High Living
   

cartoon rocketship flies up, behind the side titles1. Wild blue beyonder4. Psychos in space5. Space travel is healthy2. Bodily blues3. Dangers of osteoporosis

 

 

 

 

 

 

 

 

 

 

 

 

 

 

 

 

 

 

 

 

 

 

 

 

 

 

 

 

 

 

 

 

 

 

 

 

 

 

NASA software scalpel helps doctors practice operations. Technologies such as this have the potential for improving health care at remote places on Earth (and space) by linking them with the best medical minds and facilities. Courtesy Ames Research Center, NASA

   

Spacesick?
To date, only accidents have killed space travelers. And yet, after 40 years of space travel, it's clear that some critical physical effects can't be ignored. "Almost every component of the body undergoes change during spaceflight," says Ronald White, associate director of the National Space Biomedical Research Institute in Houston. "There are virtually no systems that are not affected." In fact, he says the biggest single medical surprise of space travel is the extraordinary "plasticity" of body systems in weightlessness. It may seem paradoxical -- since every Earthling must, at one time or another, have longed to escape gravity -- but weightlessness (technically "microgravity") poses the biggest medical danger to space travelers. In low earth orgit, radiation is not a big deal. It's a different story with interplanetary travel...

Under the ray gun
Before we get to weightlessness, let's talk radiation. Occupants of the space station are somewhat protected by Earth's magnetic field, which detours electrically-charged particles away from Earth.

And while they are exposed to strong ultraviolet light, the aluminum skin of a spaceship blocks that.

Add it up, and an unshielded astronaut in low-Earth orbit gets about 10 times as much radiation as strikes the ground, according to White (see "Weightlessness and... " in the bibliography).


In deep space, alpha rays, gamma rays, and heavy ions become more problematic, since shielding is heavy and expensive to launch. During intense solar storms, crews may be able to retire to a small, shielded area. Because radiation causes damage by altering DNA in the genes, it may be possible to use drugs or diet to accelerate the body's normal DNA repair mechanism.

Spacebreath
What about our breathing apparatus in a confined environment? John West, who studies lung function of the University of California at San Diego, observes that the atmosphere inside the spaceship may be polluted with aerosols or toxic chemicals. A worse hazard is smoke after a fire like those that threatened to consume Russia's Mir spacecraft.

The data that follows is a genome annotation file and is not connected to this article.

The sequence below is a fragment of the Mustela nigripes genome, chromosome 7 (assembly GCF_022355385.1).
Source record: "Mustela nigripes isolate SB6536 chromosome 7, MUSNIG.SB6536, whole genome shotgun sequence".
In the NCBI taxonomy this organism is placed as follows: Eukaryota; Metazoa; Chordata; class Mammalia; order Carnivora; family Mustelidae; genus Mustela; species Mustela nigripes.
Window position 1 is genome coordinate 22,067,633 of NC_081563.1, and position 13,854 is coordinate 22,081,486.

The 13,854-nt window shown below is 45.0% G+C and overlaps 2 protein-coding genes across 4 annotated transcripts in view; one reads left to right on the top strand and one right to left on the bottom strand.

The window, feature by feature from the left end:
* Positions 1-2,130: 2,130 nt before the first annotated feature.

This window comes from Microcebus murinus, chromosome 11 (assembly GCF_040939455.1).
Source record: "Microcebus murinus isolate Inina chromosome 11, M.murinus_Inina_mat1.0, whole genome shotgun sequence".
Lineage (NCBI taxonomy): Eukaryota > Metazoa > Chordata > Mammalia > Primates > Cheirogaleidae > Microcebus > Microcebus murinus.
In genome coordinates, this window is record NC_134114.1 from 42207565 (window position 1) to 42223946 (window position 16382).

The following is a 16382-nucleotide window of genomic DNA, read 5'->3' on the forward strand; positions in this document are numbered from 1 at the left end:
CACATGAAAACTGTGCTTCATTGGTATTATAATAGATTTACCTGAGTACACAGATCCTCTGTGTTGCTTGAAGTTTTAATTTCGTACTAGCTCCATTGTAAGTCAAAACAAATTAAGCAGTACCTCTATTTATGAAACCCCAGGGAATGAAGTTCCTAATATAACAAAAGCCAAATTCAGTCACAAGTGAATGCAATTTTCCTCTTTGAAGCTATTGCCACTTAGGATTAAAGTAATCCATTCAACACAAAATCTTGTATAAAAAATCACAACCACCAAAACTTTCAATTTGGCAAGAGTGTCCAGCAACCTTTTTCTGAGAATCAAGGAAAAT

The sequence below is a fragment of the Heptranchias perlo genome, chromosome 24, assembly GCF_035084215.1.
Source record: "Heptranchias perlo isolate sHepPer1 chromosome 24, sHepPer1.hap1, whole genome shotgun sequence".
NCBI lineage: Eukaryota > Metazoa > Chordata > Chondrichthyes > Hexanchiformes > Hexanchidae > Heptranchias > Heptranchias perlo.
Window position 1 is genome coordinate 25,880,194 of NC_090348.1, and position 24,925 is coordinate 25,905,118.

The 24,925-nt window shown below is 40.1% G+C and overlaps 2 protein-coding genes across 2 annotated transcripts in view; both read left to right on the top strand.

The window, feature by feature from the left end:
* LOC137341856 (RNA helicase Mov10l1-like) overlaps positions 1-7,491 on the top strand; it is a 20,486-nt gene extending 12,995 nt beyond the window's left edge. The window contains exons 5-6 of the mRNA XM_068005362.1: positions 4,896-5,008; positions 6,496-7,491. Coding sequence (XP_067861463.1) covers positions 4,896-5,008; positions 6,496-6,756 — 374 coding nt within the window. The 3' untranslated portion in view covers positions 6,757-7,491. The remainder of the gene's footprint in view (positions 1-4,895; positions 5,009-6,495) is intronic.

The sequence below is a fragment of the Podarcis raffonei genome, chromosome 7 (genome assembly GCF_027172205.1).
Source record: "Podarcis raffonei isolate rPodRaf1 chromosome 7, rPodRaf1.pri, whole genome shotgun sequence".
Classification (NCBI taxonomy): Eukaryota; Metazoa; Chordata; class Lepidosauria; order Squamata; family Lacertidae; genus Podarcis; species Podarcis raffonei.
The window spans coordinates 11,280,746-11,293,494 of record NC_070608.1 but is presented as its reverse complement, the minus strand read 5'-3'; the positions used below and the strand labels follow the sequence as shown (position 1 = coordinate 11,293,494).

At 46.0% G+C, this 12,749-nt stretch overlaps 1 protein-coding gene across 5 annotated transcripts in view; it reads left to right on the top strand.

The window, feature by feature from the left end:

Spacefarers who venture outside the ship can get the bends, a painful accumulation of nitrogen in the blood that plagues deep-sea divers. Dial 911!Although West sees no insuperable respiratory obstacles, he says detailed pulmonary data on long-term missions at the space station could still yield surprises.

Dial 911!
What happens if a traveler has a medical emergency? Desmond Lugg, head of polar medicine for the Australian Antarctic Division, says that in 50 years of exploration, "We've seen brain aneurysms (bleeding), coronaries. Anything that can happen we've seen happen."

Lugg -- and many within the space bureaucracy -- look to lessons from Antarctic exploration to learn what will happen on long-term space travel; "We see the Antarctic as an analog for space travel," says Lugg. In fact, he says, records from the On a backlit table, a scientist uses a stylus to virtually cut and paste clear, accurate three-dimensional (3-D) images made from a series of scans of the human headAustralian outposts that are inaccessible for eight months a year provide information about "the most isolated people on the planet." Each Australian outpost gets a jack-of-all-trades doctor, Lugg says, who, like spacebound docs, can deal with some emergencies, depending on their training and equipment.

Space travelers may eventually want to rely on "telemedicine," robots that do surgery under the command of Earthbound experts. Yet despite progress, telemedicine is problematic for interplanetary space travel, since radio signals take up to 40 minutes to reach Mars. Says Lugg, "I'd worry if some sort of robot was doing surgery and you pulled a lever on Earth," and nothing happened until 40 minutes later.

illustration/cartoon of a satellite with the letters s.o.s. on it.Bailing out
While astronauts bound for Mars could not turn back, reaching the hospital is simpler from Earth orbit; a simple rescue craft can be docked to the space station for quick return to Earth. We wanted to ask NASA about this and other matters related to their costly program on human occupation of space, but they apparently had more pressing business.

Although radiation, heart attacks and fires make lousy copy for a travel-agency ad, space travel can be more exciting than a complementary trip to Vegas. Says White, "For the most part, the trip is not only pleasant... but overwhelmingly positive. The traveler has the opportunity to look out the window, see the world in a new light, float, feel free of some of the restrictions of weight."

He didn't mention osteoporosis. Is bone thinning the biggest single threat to astronauts?

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